Scholar says Pharisees got a 'bum rap' (Staten Island Advance)
Jesus shared a great deal in common with the Pharisees, including his teaching style and belief in an afterlife
Saturday, March 27, 2004
By HEATHER WECSLER
RELIGION NEWS SERVICE
Still, the view of Pharisees and their Jewish followers as Christ-killers has helped perpetuate nearly 2,000 years of anti-Semitism. As Easter approaches, many Christians will reflect on Jesus' ministry and sacrifice. This might be a good time to rethink the Pharisees' image as the conniving bad guys of the New Testament.
In truth, the Pharisees get "a bum rap," says Thomas Smith, the dean of the College of Arts and Sciences at Loyola University in New Orleans and an early church historian.
PRECEDED THE RABBIS
"The Pharisees," he said, "were a major component of the 'glue' that held Judaism together after ... the destruction of the Temple" (in A.D. 70). Indeed, the Pharisees were the predecessors of the modern rabbis.
They were in the lineage of scribes who first came to prominence at the end of the Babylonian exile in the sixth century B.C., Smith said. They focused on careful interpretation of the Torah, the first five books of the Bible, and in finding ways to make it applicable to everyday life.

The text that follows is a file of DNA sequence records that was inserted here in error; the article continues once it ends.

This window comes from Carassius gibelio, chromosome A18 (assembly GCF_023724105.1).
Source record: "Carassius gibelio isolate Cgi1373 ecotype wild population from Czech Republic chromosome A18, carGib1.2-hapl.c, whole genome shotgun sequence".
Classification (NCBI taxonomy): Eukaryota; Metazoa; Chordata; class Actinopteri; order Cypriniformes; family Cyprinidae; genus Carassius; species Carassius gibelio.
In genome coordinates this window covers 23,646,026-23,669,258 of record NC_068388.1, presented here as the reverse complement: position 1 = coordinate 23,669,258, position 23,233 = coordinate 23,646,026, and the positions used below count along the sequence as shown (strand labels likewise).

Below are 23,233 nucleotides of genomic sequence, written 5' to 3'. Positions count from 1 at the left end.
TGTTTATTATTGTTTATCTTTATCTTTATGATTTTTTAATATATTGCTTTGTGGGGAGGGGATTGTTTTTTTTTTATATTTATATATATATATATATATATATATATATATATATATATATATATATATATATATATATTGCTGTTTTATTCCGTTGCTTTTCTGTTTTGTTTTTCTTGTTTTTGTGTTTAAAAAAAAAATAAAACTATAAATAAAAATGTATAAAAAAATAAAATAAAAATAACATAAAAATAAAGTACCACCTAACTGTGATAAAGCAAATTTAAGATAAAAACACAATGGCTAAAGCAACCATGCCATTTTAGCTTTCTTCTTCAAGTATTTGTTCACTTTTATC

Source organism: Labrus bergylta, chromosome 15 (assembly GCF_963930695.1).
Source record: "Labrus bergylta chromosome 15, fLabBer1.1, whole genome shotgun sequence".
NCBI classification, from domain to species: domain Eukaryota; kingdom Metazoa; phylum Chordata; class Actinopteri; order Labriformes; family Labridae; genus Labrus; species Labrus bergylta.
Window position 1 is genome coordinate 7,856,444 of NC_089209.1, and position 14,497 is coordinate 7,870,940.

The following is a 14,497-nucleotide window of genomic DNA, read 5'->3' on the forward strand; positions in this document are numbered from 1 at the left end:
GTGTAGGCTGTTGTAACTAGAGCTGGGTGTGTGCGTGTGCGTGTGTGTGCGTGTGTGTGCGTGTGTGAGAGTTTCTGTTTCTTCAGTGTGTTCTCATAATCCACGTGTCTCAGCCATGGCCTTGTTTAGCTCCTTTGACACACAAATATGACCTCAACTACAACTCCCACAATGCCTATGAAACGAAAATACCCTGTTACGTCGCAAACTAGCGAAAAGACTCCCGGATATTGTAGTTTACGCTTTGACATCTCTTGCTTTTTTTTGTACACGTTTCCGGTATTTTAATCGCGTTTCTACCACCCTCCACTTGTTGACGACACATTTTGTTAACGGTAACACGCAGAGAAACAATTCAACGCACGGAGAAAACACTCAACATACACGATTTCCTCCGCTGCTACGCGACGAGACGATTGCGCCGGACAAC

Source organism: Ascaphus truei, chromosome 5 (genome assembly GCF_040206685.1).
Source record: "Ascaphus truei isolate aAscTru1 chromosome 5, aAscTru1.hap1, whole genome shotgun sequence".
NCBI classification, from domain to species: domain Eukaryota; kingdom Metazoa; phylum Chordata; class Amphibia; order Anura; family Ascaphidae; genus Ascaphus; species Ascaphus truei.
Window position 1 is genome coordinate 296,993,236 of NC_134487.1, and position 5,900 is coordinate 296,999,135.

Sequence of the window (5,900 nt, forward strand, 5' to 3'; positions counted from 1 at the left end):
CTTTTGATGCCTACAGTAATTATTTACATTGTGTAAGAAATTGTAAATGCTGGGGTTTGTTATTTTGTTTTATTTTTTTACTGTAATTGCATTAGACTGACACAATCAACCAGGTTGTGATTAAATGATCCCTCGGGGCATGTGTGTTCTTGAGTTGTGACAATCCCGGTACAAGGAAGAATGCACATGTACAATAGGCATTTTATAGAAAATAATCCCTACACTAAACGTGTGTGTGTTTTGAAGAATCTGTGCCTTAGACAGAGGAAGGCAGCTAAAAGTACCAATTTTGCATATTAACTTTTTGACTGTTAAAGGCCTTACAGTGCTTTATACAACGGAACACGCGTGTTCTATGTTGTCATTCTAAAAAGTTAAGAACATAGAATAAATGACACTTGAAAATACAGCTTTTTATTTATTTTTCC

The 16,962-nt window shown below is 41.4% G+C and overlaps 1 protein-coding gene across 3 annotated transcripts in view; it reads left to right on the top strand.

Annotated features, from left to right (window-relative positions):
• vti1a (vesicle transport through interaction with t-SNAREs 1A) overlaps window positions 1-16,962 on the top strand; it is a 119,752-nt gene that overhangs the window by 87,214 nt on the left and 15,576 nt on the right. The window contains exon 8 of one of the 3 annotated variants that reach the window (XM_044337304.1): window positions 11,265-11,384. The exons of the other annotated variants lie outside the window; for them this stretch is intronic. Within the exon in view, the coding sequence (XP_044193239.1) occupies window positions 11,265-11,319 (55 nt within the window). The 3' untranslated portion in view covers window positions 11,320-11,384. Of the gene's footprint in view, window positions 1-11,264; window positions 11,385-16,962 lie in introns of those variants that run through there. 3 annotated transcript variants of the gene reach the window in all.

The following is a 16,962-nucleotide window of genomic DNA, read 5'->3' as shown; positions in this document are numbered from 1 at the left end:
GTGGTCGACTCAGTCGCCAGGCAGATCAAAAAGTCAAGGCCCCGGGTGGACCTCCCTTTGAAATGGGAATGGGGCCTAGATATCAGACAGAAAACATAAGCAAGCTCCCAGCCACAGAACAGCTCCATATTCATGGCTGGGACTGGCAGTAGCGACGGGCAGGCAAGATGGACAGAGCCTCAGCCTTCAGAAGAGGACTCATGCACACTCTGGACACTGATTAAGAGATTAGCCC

By Jesus' day, the Pharisees had introduced two concepts into Jewish thinking, said Rabbi David Kline of Temple B'nai Israel, a Reform synagogue in Monroe, La. Kline also teaches biblical studies at the University of Louisiana at Monroe.
The first was an oral tradition to complement the Torah. This tradition would ultimately form the foundation of the Talmud, a multi-volume Jewish sacred text. The second idea was even more revolutionary -- a belief in an afterlife.
The Pharisees didn't introduce the idea of an afterlife � this is an old concept even if it wasn't very important in ancient Israel - but they did help to popularize it.
[The Rev. Pat] Madden said the Pharisees enjoyed argument, and it's quite conceivable they would have debated at length with Jesus over interpretations of the law.
But he suggested that the Gospels used the Pharisees mostly as foils for Jesus, narrative devices to provide a counterpoint to his teachings.
Amy-Jill Levine, a professor of New Testament studies at Vanderbilt Divinity School in Nashville, Tenn., agrees.
"For a modern, albeit inexact, analogy: The New Testament's depiction of Pharisees is much like the depiction of very liberal Democrats by very conservative Republicans, or vice versa," she said. "Some Pharisees were hypocrites, as, of course, were some Christians; others were not."
The rest of the article looks pretty good, although I don't think that Jesus himself being a Pharisee is a realistic possibility.